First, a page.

ABSTRACT : The objective of this study is to aid our understanding of the organization of information systems in organizations whose activities cross national boundaries. The increasing globalization of business has led firms to seek new, and more appropriate, organizational structures, processes, and cultures. This has required the establishment of appropriate information technology platforms to coordinate business processes and to provide coalition mechanisms.
This study is based on five important dimensions of transnational strategy--the configuration of value chain activities, the coordination of value chain activities, centralization, strategic alliances, and market integration--that define a comprehensive taxonomy of transnational strategy. A basic proposition is that a firm's transnational strategy will be reflected in the design of its information systems. To address this proposition, a two-stage questionnaire study was conducted. Respondents included 150 multinational corporations from 20 countries and 25 industries. The five dimensions of transnational strategy were operationalized, and the analysis established the validity of a taxonomy that is better suited to the study of systems-related issues in MNCs. This taxonomy was used to test hypotheses related to the organization of transnational systems. These hypotheses were stated in terms of IS organizational, strategic, architectural, and personnel dimensions.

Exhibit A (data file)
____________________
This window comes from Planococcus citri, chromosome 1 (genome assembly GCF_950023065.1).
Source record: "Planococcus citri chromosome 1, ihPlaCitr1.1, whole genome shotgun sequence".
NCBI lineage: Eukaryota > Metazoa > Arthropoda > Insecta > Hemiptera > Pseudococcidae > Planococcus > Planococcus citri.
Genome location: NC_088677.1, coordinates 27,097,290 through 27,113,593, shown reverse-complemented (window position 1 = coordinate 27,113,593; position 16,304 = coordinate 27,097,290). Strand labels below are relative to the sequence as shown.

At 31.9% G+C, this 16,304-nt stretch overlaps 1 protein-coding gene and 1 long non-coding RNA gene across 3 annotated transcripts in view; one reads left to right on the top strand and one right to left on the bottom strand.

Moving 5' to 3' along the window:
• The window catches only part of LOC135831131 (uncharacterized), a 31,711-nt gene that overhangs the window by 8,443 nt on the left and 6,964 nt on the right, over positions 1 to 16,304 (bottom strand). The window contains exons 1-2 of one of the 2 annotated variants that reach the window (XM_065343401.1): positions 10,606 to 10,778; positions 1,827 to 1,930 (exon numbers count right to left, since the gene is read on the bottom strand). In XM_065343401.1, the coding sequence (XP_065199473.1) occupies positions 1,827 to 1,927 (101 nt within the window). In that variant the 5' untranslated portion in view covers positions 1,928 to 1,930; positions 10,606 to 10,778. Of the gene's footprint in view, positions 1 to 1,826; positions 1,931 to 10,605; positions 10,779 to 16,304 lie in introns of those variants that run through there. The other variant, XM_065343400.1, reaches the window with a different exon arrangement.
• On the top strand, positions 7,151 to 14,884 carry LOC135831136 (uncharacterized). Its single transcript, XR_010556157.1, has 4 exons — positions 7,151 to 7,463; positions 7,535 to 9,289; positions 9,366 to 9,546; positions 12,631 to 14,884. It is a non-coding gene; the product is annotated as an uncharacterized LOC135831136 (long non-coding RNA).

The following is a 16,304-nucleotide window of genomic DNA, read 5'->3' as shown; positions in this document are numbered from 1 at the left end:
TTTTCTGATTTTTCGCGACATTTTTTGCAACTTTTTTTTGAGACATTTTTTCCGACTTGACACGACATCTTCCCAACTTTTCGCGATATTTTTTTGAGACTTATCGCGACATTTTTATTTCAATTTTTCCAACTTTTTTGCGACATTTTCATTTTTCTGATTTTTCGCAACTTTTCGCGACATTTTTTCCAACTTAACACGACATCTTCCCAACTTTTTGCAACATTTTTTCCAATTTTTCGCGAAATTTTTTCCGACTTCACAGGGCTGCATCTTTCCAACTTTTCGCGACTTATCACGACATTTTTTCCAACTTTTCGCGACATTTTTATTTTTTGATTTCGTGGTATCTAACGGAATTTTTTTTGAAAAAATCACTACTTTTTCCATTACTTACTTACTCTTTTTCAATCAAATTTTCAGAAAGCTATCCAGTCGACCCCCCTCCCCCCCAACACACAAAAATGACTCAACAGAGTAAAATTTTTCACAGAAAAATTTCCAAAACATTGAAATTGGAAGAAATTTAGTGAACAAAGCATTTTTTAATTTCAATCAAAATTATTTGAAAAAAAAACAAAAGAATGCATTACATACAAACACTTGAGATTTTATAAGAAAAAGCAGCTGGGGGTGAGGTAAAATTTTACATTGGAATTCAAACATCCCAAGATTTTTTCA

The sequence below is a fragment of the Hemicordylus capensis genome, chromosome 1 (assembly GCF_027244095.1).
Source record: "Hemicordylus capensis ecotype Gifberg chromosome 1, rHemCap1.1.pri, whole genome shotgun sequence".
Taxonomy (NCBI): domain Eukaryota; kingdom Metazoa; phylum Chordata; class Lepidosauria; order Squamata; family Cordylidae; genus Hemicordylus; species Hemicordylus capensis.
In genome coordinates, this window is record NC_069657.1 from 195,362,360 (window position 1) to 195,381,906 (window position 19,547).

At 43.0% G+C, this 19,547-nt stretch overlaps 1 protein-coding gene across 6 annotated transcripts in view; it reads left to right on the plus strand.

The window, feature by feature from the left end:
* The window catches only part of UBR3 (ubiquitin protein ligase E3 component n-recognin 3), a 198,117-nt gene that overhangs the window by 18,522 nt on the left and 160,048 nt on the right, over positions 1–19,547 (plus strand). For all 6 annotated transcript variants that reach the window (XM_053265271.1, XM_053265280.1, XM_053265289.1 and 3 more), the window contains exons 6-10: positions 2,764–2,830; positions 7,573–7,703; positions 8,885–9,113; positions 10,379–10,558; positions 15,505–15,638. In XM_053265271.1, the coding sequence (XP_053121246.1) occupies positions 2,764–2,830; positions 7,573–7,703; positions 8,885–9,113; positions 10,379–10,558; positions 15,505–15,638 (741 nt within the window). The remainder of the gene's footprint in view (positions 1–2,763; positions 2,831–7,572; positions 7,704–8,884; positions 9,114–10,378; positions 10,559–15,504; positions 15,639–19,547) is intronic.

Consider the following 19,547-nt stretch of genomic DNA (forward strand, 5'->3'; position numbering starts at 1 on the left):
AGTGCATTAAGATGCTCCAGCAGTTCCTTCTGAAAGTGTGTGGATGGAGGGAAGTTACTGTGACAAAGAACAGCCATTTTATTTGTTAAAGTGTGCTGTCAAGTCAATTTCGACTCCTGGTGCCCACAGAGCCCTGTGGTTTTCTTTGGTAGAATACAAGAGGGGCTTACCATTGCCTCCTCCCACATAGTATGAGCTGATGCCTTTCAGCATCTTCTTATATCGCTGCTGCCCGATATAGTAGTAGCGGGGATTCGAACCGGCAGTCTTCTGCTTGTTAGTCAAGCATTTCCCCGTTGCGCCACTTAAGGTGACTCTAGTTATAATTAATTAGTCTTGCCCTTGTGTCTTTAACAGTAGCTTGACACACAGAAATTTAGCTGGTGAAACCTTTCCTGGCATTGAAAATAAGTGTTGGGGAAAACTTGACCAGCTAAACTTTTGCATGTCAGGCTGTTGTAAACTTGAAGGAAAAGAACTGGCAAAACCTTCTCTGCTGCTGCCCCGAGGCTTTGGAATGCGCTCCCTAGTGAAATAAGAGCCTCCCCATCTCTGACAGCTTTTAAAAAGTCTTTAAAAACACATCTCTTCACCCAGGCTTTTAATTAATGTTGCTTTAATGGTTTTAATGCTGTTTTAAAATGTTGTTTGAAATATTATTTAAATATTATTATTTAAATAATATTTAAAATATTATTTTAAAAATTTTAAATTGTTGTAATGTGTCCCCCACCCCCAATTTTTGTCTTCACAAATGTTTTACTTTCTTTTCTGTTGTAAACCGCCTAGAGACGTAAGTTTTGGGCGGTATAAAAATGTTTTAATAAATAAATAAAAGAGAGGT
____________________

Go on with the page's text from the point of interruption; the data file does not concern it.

The results of the study support the proposition that the organizational characteristics of centralization, dispersal, and coordination are differentially reflected in the IT configurations of various kinds of MNCs. In a centrally coordinated business structure, IT is also globally centralized. In addition, local autonomy was shown to affect the deployment of IT in global firms.
Key words and phrases: global information systems management , multinational corporations , strategic information systems